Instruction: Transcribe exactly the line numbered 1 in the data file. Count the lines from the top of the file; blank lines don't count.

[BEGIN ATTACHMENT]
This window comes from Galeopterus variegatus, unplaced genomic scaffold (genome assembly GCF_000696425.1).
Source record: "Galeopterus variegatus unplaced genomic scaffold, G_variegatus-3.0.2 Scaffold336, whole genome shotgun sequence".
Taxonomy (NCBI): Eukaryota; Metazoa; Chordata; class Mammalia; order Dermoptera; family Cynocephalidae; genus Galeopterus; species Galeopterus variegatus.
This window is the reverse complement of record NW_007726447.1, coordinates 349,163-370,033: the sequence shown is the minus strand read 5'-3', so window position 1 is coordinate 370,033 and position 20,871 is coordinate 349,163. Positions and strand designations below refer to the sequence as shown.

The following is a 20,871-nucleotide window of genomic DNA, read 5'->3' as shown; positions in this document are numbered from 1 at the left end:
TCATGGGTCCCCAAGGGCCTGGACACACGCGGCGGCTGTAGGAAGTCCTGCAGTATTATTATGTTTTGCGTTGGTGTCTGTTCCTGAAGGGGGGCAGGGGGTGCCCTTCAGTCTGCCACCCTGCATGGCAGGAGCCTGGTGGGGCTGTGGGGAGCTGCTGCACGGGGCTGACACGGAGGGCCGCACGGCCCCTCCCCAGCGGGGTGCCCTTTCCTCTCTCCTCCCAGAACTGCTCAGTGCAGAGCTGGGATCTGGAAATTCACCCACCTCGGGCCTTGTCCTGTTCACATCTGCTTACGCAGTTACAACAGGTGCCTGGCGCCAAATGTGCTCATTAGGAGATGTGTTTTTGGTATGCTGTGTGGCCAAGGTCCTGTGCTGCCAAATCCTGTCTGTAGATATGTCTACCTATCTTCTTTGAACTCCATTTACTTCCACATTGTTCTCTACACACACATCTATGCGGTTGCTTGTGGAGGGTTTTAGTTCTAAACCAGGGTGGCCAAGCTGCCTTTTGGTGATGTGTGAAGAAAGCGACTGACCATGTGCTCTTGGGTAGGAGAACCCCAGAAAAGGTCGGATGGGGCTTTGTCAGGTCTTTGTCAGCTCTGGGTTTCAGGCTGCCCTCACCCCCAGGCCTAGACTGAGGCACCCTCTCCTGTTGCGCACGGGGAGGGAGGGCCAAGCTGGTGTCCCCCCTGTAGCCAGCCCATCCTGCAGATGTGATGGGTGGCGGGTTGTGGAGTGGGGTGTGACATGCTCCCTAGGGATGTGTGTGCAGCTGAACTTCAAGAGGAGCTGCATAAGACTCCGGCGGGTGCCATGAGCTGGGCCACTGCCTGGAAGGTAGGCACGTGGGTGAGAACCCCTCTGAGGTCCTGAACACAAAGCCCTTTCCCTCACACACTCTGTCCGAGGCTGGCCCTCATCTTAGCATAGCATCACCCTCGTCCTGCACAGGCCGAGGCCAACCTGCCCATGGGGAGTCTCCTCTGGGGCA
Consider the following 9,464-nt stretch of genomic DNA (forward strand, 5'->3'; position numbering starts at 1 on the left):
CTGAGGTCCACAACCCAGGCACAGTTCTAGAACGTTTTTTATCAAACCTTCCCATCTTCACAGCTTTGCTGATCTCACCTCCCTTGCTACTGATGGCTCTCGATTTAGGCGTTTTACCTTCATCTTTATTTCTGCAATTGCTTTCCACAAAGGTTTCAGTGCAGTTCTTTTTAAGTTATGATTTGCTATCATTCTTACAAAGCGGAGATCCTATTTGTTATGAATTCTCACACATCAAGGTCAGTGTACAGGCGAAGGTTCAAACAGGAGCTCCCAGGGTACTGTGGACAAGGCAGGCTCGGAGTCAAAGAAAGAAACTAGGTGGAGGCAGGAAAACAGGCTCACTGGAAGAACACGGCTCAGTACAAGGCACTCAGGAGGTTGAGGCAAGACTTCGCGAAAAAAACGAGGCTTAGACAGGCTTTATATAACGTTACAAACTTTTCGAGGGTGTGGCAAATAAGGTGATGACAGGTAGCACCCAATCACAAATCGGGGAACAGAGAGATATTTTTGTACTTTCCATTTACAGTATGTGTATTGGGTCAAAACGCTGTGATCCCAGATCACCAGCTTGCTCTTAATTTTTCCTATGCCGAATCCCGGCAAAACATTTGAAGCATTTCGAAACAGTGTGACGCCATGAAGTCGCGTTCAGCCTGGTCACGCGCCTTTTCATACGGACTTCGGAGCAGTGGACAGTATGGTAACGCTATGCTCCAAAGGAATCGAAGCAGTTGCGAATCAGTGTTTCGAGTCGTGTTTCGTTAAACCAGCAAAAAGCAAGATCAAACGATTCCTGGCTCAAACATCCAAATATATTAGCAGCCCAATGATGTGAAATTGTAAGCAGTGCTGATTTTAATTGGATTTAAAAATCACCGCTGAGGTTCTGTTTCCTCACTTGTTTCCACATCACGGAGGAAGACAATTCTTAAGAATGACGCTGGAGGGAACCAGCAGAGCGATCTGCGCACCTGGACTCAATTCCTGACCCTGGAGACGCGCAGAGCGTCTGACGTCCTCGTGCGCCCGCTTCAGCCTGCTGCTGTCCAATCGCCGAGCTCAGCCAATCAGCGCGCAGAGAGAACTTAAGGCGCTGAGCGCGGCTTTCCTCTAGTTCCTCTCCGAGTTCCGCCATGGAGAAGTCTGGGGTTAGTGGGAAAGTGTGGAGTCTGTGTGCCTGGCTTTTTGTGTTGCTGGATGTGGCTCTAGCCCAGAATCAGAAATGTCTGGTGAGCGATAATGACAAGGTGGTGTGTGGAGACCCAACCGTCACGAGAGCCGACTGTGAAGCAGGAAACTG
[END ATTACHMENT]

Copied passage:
This window comes from Galeopterus variegatus, unplaced genomic scaffold (genome assembly GCF_000696425.1).